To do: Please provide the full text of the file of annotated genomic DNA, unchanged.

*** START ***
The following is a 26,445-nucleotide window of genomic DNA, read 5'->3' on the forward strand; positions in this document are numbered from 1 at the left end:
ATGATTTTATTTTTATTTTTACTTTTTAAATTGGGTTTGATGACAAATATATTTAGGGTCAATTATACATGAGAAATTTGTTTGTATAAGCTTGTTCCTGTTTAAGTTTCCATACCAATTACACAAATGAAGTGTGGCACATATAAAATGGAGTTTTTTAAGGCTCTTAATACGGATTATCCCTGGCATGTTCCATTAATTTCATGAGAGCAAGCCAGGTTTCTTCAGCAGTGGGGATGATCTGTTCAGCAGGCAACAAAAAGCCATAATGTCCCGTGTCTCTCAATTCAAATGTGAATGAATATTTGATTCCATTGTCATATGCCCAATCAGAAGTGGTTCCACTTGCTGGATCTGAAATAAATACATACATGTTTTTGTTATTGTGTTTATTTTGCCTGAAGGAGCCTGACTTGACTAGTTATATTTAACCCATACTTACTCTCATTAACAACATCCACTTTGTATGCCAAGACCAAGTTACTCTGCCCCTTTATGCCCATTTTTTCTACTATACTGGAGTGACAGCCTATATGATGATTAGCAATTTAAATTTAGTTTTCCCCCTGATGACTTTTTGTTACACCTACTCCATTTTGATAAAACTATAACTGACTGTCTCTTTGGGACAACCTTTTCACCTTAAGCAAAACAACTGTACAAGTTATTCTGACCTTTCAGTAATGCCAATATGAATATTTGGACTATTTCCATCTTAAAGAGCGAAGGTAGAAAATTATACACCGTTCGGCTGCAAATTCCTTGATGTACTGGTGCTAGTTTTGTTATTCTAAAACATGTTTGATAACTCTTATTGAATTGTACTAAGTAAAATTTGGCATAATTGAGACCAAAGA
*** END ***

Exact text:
The following is a 26,445-nucleotide window of genomic DNA, read 5'->3' on the forward strand; positions in this document are numbered from 1 at the left end:
ATGATTTTATTTTTATTTTTACTTTTTAAATTGGGTTTGATGACAAATATATTTAGGGTCAATTATACATGAGAAATTTGTTTGTATAAGCTTGTTCCTGTTTAAGTTTCCATACCAATTACACAAATGAAGTGTGGCACATATAAAATGGAGTTTTTTAAGGCTCTTAATACGGATTATCCCTGGCATGTTCCATTAATTTCATGAGAGCAAGCCAGGTTTCTTCAGCAGTGGGGATGATCTGTTCAGCAGGCAACAAAAAGCCATAATGTCCCGTGTCTCTCAATTCAAATGTGAATGAATATTTGATTCCATTGTCATATGCCCAATCAGAAGTGGTTCCACTTGCTGGATCTGAAATAAATACATACATGTTTTTGTTATTGTGTTTATTTTGCCTGAAGGAGCCTGACTTGACTAGTTATATTTAACCCATACTTACTCTCATTAACAACATCCACTTTGTATGCCAAGACCAAGTTACTCTGCCCCTTTATGCCCATTTTTTCTACTATACTGGAGTGACAGCCTATATGATGATTAGCAATTTAAATTTAGTTTTCCCCCTGATGACTTTTTGTTACACCTACTCCATTTTGATAAAACTATAACTGACTGTCTCTTTGGGACAACCTTTTCACCTTAAGCAAAACAACTGTACAAGTTATTCTGACCTTTCAGTAATGCCAATATGAATATTTGGACTATTTCCATCTTAAAGAGCGAAGGTAGAAAATTATACACCGTTCGGCTGCAAATTCCTTGATGTACTGGTGCTAGTTTTGTTATTCTAAAACATGTTTGATAACTCTTATTGAATTGTACTAAGTAAAATTTGGCATAATTGAGACCAAAGA